The oracle proclaims that Oedipus, a heir apparent, will murder his father and marry his mother. Hearing this cataclysmic prophecy, Oedipus flees to distance himself from those who he believes are his parents.
Unlike Euripedes Medea, who is the deliberate architect and agent of a barbaric revenge on her deserting lover, Oedipus, for all his qualities, is a helpless pawn of destiny, caught in the vice like jaws of a deus ex machina, borne towards destruction. Here indeed we are in a universe in which human beings are to the gods as "flies to wanton boys" who kill them for sport.
Pasolini gives us an unusual treatment of the play, which opens and closes in the modern era, but transports us to ancient times for the bulk of the film. His treatment has an anthropological flavor, using the costumes, chants and mud dwellings of different peoples with complete artistic liberty to evoke a harsh and terrifying ancient era, with great poetical force more than historical veracity. The film uses the director's favorite barren desert landscapes, with undulating dunes and scorched mud or brick buildings, which seem to grow out of the ground. This is an apt stage to act out dramas of torment or exaltation. It seems as if the camera and the desert is the main protagonist of his intensely spiritual cinema.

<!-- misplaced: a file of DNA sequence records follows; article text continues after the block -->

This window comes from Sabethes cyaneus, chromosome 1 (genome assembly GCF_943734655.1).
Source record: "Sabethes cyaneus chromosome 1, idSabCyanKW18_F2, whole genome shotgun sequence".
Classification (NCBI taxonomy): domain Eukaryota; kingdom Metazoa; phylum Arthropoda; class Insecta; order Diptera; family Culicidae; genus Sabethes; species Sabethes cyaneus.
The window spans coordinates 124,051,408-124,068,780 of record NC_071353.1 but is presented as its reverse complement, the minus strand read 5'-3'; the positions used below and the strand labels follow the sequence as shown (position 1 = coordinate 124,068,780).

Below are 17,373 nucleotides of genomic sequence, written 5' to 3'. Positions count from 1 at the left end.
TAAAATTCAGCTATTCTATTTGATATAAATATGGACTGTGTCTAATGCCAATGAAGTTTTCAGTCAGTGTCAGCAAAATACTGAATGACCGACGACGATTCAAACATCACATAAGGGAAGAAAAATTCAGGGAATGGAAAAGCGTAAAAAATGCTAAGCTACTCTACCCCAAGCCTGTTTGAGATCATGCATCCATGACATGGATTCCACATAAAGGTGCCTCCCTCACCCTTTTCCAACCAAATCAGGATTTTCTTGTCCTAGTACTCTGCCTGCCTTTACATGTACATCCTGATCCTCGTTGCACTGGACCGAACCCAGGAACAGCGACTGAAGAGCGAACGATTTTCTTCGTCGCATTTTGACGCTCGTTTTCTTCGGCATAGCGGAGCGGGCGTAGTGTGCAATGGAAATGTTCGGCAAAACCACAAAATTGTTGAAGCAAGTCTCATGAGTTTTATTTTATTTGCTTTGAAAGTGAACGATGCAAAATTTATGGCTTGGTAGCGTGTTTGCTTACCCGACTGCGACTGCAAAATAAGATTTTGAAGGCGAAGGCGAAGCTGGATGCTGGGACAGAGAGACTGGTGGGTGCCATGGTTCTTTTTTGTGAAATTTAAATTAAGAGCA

Pasolini is a director who feels comfortable tackling large themes. He is an artist of compassion and humanism. He has been called a Catholic communist, an unbeliever who yearned for faith. His vision is integrated and holistic, unlike the fragmented analytic introspection which is the hallmark of many current film makers like Charlie Kaufmann.